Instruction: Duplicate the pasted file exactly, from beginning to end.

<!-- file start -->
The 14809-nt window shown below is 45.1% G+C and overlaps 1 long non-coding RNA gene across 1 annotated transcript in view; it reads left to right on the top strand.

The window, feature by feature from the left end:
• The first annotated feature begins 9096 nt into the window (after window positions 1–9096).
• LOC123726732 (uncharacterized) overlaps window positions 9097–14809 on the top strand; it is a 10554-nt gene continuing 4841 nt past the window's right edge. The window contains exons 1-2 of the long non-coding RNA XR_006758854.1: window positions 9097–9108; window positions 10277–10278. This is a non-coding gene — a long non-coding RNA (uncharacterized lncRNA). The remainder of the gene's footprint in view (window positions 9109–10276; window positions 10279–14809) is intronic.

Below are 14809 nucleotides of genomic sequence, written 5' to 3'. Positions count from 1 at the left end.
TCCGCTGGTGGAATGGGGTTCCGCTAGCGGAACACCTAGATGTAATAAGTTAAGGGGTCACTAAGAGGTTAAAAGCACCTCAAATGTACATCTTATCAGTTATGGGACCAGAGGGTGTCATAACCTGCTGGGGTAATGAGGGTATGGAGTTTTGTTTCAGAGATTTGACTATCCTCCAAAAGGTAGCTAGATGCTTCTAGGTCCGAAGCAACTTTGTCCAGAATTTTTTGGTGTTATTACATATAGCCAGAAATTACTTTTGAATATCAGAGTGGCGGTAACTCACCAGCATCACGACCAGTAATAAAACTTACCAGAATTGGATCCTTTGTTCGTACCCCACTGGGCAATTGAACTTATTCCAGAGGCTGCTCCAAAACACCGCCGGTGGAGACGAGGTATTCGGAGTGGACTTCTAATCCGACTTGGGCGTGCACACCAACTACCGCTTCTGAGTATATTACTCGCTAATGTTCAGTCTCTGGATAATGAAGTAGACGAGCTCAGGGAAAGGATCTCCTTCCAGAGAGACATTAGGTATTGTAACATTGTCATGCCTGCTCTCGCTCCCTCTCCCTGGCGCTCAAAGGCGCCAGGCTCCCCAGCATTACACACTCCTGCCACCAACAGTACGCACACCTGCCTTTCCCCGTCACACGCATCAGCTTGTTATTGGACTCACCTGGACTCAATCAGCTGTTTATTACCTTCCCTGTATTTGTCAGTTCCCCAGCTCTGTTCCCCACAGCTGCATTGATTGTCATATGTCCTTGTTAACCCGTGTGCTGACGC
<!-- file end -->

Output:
The 14809-nt window shown below is 45.1% G+C and overlaps 1 long non-coding RNA gene across 1 annotated transcript in view; it reads left to right on the top strand.

The window, feature by feature from the left end:
• The first annotated feature begins 9096 nt into the window (after window positions 1–9096).
• LOC123726732 (uncharacterized) overlaps window positions 9097–14809 on the top strand; it is a 10554-nt gene continuing 4841 nt past the window's right edge. The window contains exons 1-2 of the long non-coding RNA XR_006758854.1: window positions 9097–9108; window positions 10277–10278. This is a non-coding gene — a long non-coding RNA (uncharacterized lncRNA). The remainder of the gene's footprint in view (window positions 9109–10276; window positions 10279–14809) is intronic.

Below are 14809 nucleotides of genomic sequence, written 5' to 3'. Positions count from 1 at the left end.
TCCGCTGGTGGAATGGGGTTCCGCTAGCGGAACACCTAGATGTAATAAGTTAAGGGGTCACTAAGAGGTTAAAAGCACCTCAAATGTACATCTTATCAGTTATGGGACCAGAGGGTGTCATAACCTGCTGGGGTAATGAGGGTATGGAGTTTTGTTTCAGAGATTTGACTATCCTCCAAAAGGTAGCTAGATGCTTCTAGGTCCGAAGCAACTTTGTCCAGAATTTTTTGGTGTTATTACATATAGCCAGAAATTACTTTTGAATATCAGAGTGGCGGTAACTCACCAGCATCACGACCAGTAATAAAACTTACCAGAATTGGATCCTTTGTTCGTACCCCACTGGGCAATTGAACTTATTCCAGAGGCTGCTCCAAAACACCGCCGGTGGAGACGAGGTATTCGGAGTGGACTTCTAATCCGACTTGGGCGTGCACACCAACTACCGCTTCTGAGTATATTACTCGCTAATGTTCAGTCTCTGGATAATGAAGTAGACGAGCTCAGGGAAAGGATCTCCTTCCAGAGAGACATTAGGTATTGTAACATTGTCATGCCTGCTCTCGCTCCCTCTCCCTGGCGCTCAAAGGCGCCAGGCTCCCCAGCATTACACACTCCTGCCACCAACAGTACGCACACCTGCCTTTCCCCGTCACACGCATCAGCTTGTTATTGGACTCACCTGGACTCAATCAGCTGTTTATTACCTTCCCTGTATTTGTCAGTTCCCCAGCTCTGTTCCCCACAGCTGCATTGATTGTCATATGTCCTTGTTAACCCGTGTGCTGACGC